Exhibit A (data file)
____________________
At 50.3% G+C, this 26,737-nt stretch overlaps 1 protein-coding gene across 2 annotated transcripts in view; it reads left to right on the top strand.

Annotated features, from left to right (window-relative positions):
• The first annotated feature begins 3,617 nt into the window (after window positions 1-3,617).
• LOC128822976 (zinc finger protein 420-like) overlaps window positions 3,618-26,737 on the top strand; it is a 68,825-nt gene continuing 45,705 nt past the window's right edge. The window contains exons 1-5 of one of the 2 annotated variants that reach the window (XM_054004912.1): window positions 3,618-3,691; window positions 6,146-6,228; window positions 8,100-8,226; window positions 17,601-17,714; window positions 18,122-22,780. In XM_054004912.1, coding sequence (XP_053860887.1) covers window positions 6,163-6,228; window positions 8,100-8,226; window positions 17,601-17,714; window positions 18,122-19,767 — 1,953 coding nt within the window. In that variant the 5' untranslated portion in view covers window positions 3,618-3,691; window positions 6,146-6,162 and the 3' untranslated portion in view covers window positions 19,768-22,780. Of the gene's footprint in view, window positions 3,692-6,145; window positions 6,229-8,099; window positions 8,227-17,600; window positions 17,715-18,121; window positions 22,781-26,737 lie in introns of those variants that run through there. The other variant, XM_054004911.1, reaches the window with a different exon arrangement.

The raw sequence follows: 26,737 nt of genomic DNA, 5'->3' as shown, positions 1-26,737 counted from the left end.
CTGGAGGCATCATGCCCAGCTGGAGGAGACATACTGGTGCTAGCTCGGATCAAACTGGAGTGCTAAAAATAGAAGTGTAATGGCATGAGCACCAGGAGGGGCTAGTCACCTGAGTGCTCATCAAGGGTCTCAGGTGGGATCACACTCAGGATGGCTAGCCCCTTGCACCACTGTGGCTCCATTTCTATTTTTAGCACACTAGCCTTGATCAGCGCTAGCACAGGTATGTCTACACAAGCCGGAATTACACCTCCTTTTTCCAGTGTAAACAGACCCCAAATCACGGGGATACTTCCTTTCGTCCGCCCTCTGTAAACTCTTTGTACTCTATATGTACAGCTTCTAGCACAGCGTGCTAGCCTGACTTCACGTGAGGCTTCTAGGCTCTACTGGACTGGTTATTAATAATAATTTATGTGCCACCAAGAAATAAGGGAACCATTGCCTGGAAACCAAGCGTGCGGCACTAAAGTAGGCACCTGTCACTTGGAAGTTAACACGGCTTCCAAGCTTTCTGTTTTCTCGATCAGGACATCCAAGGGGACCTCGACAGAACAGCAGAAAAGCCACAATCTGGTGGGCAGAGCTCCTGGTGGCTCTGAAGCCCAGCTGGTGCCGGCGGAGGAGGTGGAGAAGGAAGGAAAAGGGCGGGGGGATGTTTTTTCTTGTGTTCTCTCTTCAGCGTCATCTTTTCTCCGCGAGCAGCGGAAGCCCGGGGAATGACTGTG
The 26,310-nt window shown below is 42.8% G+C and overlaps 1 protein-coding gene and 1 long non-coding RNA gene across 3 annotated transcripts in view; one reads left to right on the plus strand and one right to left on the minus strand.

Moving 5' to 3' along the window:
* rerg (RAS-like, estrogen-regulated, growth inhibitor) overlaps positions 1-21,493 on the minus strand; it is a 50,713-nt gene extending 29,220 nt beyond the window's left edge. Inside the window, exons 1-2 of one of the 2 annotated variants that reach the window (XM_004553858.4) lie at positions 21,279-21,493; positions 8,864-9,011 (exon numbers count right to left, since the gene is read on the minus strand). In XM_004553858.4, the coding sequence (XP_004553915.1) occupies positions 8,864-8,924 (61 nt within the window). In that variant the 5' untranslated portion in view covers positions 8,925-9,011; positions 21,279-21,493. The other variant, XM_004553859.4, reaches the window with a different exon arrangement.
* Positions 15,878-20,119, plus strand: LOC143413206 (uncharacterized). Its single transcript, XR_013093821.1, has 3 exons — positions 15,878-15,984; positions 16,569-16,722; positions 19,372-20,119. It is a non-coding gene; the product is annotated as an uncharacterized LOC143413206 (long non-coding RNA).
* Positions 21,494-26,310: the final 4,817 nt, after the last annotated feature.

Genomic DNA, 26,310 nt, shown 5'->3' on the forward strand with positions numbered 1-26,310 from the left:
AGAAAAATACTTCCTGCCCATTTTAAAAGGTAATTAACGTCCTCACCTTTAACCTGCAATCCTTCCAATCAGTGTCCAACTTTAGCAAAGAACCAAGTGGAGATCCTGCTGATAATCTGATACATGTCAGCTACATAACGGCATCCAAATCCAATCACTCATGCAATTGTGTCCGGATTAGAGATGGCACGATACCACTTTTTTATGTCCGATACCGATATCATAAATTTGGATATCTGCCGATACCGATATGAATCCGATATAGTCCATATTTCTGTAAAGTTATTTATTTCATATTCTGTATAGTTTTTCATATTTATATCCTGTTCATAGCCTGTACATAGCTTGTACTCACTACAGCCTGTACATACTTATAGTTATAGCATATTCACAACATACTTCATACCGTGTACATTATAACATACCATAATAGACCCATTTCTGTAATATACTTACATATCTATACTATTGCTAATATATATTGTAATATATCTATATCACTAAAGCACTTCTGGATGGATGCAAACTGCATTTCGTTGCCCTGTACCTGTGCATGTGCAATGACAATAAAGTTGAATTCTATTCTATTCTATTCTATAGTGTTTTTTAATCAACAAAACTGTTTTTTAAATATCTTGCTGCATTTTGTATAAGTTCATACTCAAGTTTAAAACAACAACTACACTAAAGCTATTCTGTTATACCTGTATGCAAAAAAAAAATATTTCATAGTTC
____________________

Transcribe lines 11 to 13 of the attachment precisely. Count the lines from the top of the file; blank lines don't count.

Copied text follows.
* Positions 21,494-26,310: the final 4,817 nt, after the last annotated feature.

Genomic DNA, 26,310 nt, shown 5'->3' on the forward strand with positions numbered 1-26,310 from the left:
AGAAAAATACTTCCTGCCCATTTTAAAAGGTAATTAACGTCCTCACCTTTAACCTGCAATCCTTCCAATCAGTGTCCAACTTTAGCAAAGAACCAAGTGGAGATCCTGCTGATAATCTGATACATGTCAGCTACATAACGGCATCCAAATCCAATCACTCATGCAATTGTGTCCGGATTAGAGATGGCACGATACCACTTTTTTATGTCCGATACCGATATCATAAATTTGGATATCTGCCGATACCGATATGAATCCGATATAGTCCATATTTCTGTAAAGTTATTTATTTCATATTCTGTATAGTTTTTCATATTTATATCCTGTTCATAGCCTGTACATAGCTTGTACTCACTACAGCCTGTACATACTTATAGTTATAGCATATTCACAACATACTTCATACCGTGTACATTATAACATACCATAATAGACCCATTTCTGTAATATACTTACATATCTATACTATTGCTAATATATATTGTAATATATCTATATCACTAAAGCACTTCTGGATGGATGCAAACTGCATTTCGTTGCCCTGTACCTGTGCATGTGCAATGACAATAAAGTTGAATTCTATTCTATTCTATTCTATAGTGTTTTTTAATCAACAAAACTGTTTTTTAAATATCTTGCTGCATTTTGTATAAGTTCATACTCAAGTTTAAAACAACAACTACACTAAAGCTATTCTGTTATACCTGTATGCAAAAAAAAAATATTTCATAGTTC